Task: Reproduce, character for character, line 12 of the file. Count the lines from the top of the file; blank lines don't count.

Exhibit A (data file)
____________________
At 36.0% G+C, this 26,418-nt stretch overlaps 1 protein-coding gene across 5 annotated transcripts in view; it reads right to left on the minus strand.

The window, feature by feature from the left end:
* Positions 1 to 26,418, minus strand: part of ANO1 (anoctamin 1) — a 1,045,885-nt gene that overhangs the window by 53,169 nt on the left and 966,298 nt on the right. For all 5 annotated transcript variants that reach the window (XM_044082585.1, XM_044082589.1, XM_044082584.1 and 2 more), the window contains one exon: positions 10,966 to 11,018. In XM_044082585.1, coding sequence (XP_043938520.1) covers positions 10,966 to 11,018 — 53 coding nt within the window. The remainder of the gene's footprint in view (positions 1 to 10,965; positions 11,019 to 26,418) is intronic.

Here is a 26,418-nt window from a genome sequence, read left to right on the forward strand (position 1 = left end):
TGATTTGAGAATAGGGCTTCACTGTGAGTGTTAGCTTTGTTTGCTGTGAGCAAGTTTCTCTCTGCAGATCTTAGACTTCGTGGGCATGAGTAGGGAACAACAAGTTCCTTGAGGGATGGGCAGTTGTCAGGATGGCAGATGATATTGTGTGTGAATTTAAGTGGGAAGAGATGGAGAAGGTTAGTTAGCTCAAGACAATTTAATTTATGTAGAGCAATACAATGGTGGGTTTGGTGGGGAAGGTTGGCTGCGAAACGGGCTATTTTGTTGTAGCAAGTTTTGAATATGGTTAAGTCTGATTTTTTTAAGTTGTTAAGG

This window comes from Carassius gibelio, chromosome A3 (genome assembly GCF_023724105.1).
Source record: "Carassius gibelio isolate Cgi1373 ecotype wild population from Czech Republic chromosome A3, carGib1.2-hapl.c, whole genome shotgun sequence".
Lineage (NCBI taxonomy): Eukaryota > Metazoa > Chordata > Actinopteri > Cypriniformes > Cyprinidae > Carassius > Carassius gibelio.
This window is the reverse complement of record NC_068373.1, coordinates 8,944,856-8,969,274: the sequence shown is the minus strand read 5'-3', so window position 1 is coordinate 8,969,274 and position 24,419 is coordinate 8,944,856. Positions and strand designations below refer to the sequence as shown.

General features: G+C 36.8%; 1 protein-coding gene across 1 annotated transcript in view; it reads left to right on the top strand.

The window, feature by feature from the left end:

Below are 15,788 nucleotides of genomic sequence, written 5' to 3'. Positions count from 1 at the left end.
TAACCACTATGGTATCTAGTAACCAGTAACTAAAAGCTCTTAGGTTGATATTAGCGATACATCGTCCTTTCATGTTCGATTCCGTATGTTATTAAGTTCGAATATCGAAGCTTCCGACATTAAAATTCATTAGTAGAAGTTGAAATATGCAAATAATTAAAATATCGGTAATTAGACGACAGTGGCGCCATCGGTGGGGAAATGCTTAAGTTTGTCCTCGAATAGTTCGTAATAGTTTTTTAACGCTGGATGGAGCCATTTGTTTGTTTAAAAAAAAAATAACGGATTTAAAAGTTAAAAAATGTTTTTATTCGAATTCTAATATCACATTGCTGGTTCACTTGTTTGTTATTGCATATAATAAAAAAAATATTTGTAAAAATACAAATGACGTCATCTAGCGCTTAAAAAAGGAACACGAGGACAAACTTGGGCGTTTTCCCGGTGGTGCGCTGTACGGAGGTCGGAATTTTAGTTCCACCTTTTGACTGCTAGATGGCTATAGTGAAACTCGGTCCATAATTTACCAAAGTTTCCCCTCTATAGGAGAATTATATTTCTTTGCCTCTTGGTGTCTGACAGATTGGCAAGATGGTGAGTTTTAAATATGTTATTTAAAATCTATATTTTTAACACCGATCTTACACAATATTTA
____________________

Below are 15,788 nucleotides of genomic sequence, written 5' to 3'. Positions count from 1 at the left end.